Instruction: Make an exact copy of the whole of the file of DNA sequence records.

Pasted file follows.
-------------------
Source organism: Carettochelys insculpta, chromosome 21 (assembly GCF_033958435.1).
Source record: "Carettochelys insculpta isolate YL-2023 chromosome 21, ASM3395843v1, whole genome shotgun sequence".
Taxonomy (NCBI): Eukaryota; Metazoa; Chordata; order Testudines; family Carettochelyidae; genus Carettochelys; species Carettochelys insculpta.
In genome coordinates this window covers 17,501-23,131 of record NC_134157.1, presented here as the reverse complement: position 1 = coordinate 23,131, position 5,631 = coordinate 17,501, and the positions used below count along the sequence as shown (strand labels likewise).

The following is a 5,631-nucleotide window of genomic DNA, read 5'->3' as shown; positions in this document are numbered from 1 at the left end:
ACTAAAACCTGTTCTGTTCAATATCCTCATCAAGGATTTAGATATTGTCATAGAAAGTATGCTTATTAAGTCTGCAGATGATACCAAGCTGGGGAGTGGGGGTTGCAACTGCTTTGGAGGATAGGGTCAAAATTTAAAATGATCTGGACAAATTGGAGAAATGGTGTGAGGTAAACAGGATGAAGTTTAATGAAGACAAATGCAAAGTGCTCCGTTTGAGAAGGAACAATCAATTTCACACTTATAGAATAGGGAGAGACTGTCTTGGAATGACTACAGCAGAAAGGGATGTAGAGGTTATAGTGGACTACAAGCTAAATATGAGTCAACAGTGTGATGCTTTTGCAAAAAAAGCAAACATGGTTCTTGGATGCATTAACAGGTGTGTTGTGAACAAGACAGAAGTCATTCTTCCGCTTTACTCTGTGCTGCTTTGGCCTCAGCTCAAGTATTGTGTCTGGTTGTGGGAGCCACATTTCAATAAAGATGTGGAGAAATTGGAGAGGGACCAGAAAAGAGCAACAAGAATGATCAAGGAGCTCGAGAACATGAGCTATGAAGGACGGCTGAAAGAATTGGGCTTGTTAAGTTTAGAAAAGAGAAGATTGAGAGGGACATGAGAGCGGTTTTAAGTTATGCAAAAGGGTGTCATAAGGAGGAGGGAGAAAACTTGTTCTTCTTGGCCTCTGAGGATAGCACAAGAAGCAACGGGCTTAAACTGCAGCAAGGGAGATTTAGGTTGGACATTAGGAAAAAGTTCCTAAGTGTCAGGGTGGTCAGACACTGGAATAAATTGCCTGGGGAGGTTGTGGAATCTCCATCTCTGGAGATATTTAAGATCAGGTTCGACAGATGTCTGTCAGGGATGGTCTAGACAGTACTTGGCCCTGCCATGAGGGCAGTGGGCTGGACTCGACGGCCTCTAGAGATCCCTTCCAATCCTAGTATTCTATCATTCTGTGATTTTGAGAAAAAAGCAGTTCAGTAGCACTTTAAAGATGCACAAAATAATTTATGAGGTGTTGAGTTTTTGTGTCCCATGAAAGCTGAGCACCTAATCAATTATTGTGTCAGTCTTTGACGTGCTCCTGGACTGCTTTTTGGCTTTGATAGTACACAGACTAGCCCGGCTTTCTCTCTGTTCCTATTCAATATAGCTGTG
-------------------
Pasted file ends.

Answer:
Source organism: Carettochelys insculpta, chromosome 21 (assembly GCF_033958435.1).
Source record: "Carettochelys insculpta isolate YL-2023 chromosome 21, ASM3395843v1, whole genome shotgun sequence".
Taxonomy (NCBI): Eukaryota; Metazoa; Chordata; order Testudines; family Carettochelyidae; genus Carettochelys; species Carettochelys insculpta.
In genome coordinates this window covers 17,501-23,131 of record NC_134157.1, presented here as the reverse complement: position 1 = coordinate 23,131, position 5,631 = coordinate 17,501, and the positions used below count along the sequence as shown (strand labels likewise).

The following is a 5,631-nucleotide window of genomic DNA, read 5'->3' as shown; positions in this document are numbered from 1 at the left end:
ACTAAAACCTGTTCTGTTCAATATCCTCATCAAGGATTTAGATATTGTCATAGAAAGTATGCTTATTAAGTCTGCAGATGATACCAAGCTGGGGAGTGGGGGTTGCAACTGCTTTGGAGGATAGGGTCAAAATTTAAAATGATCTGGACAAATTGGAGAAATGGTGTGAGGTAAACAGGATGAAGTTTAATGAAGACAAATGCAAAGTGCTCCGTTTGAGAAGGAACAATCAATTTCACACTTATAGAATAGGGAGAGACTGTCTTGGAATGACTACAGCAGAAAGGGATGTAGAGGTTATAGTGGACTACAAGCTAAATATGAGTCAACAGTGTGATGCTTTTGCAAAAAAAGCAAACATGGTTCTTGGATGCATTAACAGGTGTGTTGTGAACAAGACAGAAGTCATTCTTCCGCTTTACTCTGTGCTGCTTTGGCCTCAGCTCAAGTATTGTGTCTGGTTGTGGGAGCCACATTTCAATAAAGATGTGGAGAAATTGGAGAGGGACCAGAAAAGAGCAACAAGAATGATCAAGGAGCTCGAGAACATGAGCTATGAAGGACGGCTGAAAGAATTGGGCTTGTTAAGTTTAGAAAAGAGAAGATTGAGAGGGACATGAGAGCGGTTTTAAGTTATGCAAAAGGGTGTCATAAGGAGGAGGGAGAAAACTTGTTCTTCTTGGCCTCTGAGGATAGCACAAGAAGCAACGGGCTTAAACTGCAGCAAGGGAGATTTAGGTTGGACATTAGGAAAAAGTTCCTAAGTGTCAGGGTGGTCAGACACTGGAATAAATTGCCTGGGGAGGTTGTGGAATCTCCATCTCTGGAGATATTTAAGATCAGGTTCGACAGATGTCTGTCAGGGATGGTCTAGACAGTACTTGGCCCTGCCATGAGGGCAGTGGGCTGGACTCGACGGCCTCTAGAGATCCCTTCCAATCCTAGTATTCTATCATTCTGTGATTTTGAGAAAAAAGCAGTTCAGTAGCACTTTAAAGATGCACAAAATAATTTATGAGGTGTTGAGTTTTTGTGTCCCATGAAAGCTGAGCACCTAATCAATTATTGTGTCAGTCTTTGACGTGCTCCTGGACTGCTTTTTGGCTTTGATAGTACACAGACTAGCCCGGCTTTCTCTCTGTTCCTATTCAATATAGCTGTG